The U.S. Department of Agriculture (USDA) publicly announced that meals are available to all students this school year. This benefits families that were heavily impacted by the pandemic, as it tackles food insecurities and energizes students at no cost. Part of the reason behind USDA’s decision was to respond to the effect of the pandemic on families’ food insecurity and alleviate hunger issues during pandemic. Approximately 42 million individuals in the U.S. experienced food insecurity due to COVID-19’s financial impact in 2021.
Because so many families are struggling with job loss due to the pandemic, this mandate helps alleviate some pressure. Since families are still getting economically situated from the pandemic by returning to work, free lunch saves money. Parents are able to use that extra money for other more essential expenses, like mortgage or rent. Students can use that spare money for recreational purposes, such as school dances or football games.
Free lunch also provides more students with health benefits, which can lead to improved academic performance. With the pandemic, it is imperative that individuals consume well-balanced and nutritious meals to prevent getting sick and being more vulnerable to COVID-19. Maintaining adequate health can contribute to the slow spread of COVID-19 cases If one suffers from other underlying illnesses, the risk of getting COVID-19 is higher. Having free lunch helps students concentrate, as it fills up their empty stomach. Fortunately, free lunch is given to every student this year regardless of one’s annual income.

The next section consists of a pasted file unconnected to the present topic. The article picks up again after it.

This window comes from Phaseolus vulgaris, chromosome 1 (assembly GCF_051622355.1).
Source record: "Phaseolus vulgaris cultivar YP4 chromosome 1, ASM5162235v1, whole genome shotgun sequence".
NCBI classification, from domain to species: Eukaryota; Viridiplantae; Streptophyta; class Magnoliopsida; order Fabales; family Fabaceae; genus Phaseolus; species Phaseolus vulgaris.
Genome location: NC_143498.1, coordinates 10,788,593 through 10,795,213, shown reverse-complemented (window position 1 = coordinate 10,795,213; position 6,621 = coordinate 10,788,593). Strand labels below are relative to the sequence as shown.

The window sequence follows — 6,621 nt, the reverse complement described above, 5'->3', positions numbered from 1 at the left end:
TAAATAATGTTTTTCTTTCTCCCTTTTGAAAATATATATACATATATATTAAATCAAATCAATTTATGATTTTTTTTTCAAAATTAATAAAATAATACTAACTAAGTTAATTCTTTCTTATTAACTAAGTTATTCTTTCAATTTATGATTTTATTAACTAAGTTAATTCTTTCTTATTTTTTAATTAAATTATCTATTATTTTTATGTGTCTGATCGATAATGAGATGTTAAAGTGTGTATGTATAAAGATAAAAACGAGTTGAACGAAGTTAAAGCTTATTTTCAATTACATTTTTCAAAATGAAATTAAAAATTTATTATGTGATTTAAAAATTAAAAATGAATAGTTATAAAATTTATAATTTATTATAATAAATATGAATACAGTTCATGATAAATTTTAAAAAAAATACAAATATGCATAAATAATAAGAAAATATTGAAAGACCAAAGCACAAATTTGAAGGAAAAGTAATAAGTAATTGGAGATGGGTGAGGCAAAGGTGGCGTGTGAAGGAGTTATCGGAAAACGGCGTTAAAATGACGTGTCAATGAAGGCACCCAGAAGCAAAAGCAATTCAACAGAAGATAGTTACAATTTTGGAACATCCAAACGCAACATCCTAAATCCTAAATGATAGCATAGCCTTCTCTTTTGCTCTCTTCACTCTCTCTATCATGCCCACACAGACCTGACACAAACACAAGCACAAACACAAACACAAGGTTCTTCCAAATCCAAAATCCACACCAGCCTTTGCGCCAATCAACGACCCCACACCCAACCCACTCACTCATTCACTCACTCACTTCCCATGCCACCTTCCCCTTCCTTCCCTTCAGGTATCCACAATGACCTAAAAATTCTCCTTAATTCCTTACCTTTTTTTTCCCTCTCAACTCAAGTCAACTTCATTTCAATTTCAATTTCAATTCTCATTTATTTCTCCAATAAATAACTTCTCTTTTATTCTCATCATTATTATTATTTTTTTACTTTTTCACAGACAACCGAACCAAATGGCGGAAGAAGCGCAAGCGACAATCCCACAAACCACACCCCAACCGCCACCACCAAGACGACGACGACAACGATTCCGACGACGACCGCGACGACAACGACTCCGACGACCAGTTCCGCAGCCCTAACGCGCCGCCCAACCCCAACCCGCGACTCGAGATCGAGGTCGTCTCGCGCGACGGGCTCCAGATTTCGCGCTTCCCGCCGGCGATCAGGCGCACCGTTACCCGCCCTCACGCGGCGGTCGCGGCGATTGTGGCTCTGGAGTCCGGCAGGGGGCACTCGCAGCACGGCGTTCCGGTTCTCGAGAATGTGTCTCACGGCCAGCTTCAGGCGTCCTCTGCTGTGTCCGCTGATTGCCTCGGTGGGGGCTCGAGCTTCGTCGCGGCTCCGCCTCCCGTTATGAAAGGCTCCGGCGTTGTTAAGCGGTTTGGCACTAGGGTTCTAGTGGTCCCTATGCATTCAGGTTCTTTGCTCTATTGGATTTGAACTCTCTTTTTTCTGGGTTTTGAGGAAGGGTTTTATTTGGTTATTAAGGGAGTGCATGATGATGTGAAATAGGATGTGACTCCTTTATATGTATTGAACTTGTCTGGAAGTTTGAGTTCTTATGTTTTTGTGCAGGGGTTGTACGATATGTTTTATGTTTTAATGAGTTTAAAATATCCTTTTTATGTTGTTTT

Lastly, another benefit of free lunch is saving time. Many students are in a rush in the morning or simply do not have time to prepare lunch. Therefore, having access to free lunch conserves time. The time that would have been used to prepare lunch, can now be utilized for prolonged sleep or simply extra time to get ready. Making one’s own lunch at home can be time-consuming in the long-run, as at times, students may sleep late due to heavy load-work.
Some would say that the aftermath of eating lunch does not give you energy, and instead makes you more exhausted. However, this could be from different factors, not particularly school lunch. For example, it could be the lack of sleep, heat, or inadequate hydration, which could be particular reasons for exhaustion.
All in all, students should take advantage of the open breakfast and lunch bars on campus. To tackle the matter of lack of energy, students could utilize the water fountains and water dispensers. This would aid students into feeling hydrated from the heat and mitigate their exhaustion.